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6 Essential Tips for Mixing Pop Music

In my new course, I mix two pop songs from start to finish. It generally takes a good deal of patience, creative vision and understanding of audio fundamentals when mixing pop music. Here are some best practices if you’re hoping to give your pop mixes the energy, impact and clarity common to most commercial music releases.

1. Don’t Be Afraid to Process the Stereo Buss

Compression, Saturation, EQ and other processing that’s been applied to the stereo buss is simply part of the sound of popular music these days, and the top engineers mixing pop aren’t afraid to get expressive with it. The general consensus is that you should get your mixes to sound as close to their final state as you possibly can before sending off to a mastering engineer.

Now the caveat here is that you can definitely harm your mixes if you don’t know what you’re doing when processing the stereo buss, so I’d advise taking a conservative approach at first. As you begin to feel more comfortable and become more adept at identifying how these tiny brushstrokes improve the overall mix, gradually introduce more liberal applications of these processes.

Here are some tips:

Equalization

I generally start with an equalizer on my stereo buss before applying any other processing. With this EQ, I’ll hunt down unwanted frequencies that have ‘built up’ in my mix. Sometimes I’ll go back and attenuate on the individual tracks that most contribute to this accumulation of undesired frequencies. Otherwise, I’ll do subtle .5 dB – 1 dB attenuation with the equalizer inserted on the stereo buss.

I avoid heavy-handedness here because too much attenuation can leave a mix sounding lifeless and hollow. A lot of the pop I’ve been mixing lately includes vocal stacks, and by targeting and removing harshness that builds up in the 2-5k range, I can get to a place where I can absolutely crank the mix without feeling fatigued, which is where I want to be when mixing electronic-infused dance pop.

I may have at least one more stage of EQ later down the line, perhaps directly before my final limiter, used more to add some final coloration and character to the entire mix.

Compression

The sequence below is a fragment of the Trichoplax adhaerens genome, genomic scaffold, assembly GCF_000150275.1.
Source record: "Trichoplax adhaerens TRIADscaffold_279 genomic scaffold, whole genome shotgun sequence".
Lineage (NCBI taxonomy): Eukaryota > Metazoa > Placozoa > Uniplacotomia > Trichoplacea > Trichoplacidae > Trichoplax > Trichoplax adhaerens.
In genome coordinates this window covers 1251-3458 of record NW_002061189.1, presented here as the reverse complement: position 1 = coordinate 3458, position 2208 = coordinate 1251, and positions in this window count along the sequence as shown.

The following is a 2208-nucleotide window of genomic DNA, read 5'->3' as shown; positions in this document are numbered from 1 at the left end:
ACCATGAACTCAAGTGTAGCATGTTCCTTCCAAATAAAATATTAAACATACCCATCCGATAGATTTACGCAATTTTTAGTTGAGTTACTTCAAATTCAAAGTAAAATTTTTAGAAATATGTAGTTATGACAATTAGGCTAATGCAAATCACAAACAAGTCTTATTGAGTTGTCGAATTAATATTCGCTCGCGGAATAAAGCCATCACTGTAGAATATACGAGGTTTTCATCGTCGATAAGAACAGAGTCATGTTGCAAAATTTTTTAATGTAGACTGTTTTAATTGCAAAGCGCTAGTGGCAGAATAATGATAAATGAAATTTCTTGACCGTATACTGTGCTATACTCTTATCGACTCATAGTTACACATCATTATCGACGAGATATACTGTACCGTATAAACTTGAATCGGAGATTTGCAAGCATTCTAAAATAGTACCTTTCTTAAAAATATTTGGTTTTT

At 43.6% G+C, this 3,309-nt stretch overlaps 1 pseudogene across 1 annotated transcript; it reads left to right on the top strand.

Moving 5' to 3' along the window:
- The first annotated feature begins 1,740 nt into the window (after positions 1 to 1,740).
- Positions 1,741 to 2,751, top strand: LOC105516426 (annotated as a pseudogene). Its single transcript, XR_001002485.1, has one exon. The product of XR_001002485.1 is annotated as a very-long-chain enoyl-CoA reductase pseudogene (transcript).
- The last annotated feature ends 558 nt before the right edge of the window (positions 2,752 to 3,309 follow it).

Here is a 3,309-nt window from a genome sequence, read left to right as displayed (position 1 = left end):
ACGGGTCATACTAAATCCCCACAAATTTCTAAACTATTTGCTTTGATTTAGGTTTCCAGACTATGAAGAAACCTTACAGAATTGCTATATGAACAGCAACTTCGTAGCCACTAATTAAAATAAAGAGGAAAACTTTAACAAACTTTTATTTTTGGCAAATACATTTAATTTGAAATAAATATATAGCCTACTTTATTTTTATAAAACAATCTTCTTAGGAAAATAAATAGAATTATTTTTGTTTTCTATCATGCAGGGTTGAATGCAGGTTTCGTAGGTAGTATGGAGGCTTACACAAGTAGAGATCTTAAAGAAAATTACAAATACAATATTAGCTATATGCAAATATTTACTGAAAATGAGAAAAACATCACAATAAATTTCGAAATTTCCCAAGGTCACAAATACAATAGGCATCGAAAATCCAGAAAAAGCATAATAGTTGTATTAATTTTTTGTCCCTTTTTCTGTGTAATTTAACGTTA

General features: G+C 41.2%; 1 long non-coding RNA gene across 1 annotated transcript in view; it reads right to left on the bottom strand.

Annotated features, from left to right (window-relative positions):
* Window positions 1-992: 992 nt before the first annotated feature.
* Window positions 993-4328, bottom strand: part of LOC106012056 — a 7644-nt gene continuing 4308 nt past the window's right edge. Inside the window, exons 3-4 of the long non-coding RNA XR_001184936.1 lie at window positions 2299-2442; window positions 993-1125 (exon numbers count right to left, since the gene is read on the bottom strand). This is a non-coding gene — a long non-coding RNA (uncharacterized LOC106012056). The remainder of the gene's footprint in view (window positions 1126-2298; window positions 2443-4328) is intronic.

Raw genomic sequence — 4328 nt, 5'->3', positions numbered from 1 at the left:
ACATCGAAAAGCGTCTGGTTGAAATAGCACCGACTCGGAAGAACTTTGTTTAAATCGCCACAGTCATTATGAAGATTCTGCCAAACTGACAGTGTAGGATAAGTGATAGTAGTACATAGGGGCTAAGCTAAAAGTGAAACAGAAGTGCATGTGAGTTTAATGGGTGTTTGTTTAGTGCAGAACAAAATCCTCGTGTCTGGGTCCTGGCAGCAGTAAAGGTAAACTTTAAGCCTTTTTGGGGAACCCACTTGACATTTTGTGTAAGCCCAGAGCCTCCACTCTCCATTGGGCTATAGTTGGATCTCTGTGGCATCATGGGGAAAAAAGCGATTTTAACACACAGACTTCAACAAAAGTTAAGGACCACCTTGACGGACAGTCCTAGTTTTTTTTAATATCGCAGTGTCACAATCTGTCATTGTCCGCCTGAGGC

Avoid high ratios and fast attack times, and pay close attention to the amount of gain reduction being applied to your mix throughout. Oftentimes, engineers use compression to lend cohesiveness or add subtle energy to a mix. If the mix suddenly becomes smaller, less punchy, sonically “smeared” or lacking in low end — you’ve gone too far.

Saturation & Enhancing

Mastering engineers used to print to tape using machines like the Ampex ATR-102 to give their masters a final polish, and fortunately we have a wealth of saturator plugins (including a fantastic emulation of the ATR-102 from Universal Audio) that afford us a close approximation of the sound of famed hardware units at a fraction of the cost and hassle.

Through the decades, most pop records have benefitted from the sound of tape in one form or another, but the costliness and technical challenges that come along with tape have made it less likely to be involved in modern record-making. Fortunately, the many great plugins on the market allow us to impart the unmistakable flavor of analog tape onto our digitally-produced music.

Aside from tape, there are many saturators and enhancers that can bring seemingly intangible qualities to your material and infuse liveliness, energy and attitude into your tracks. I suggest getting familiar with them, as they are widely used in commercial music mixing. Using these stereo buss tips will by no means save poorly executed mixes, but can definitely add a varnish to an already well-balanced production.

Limiting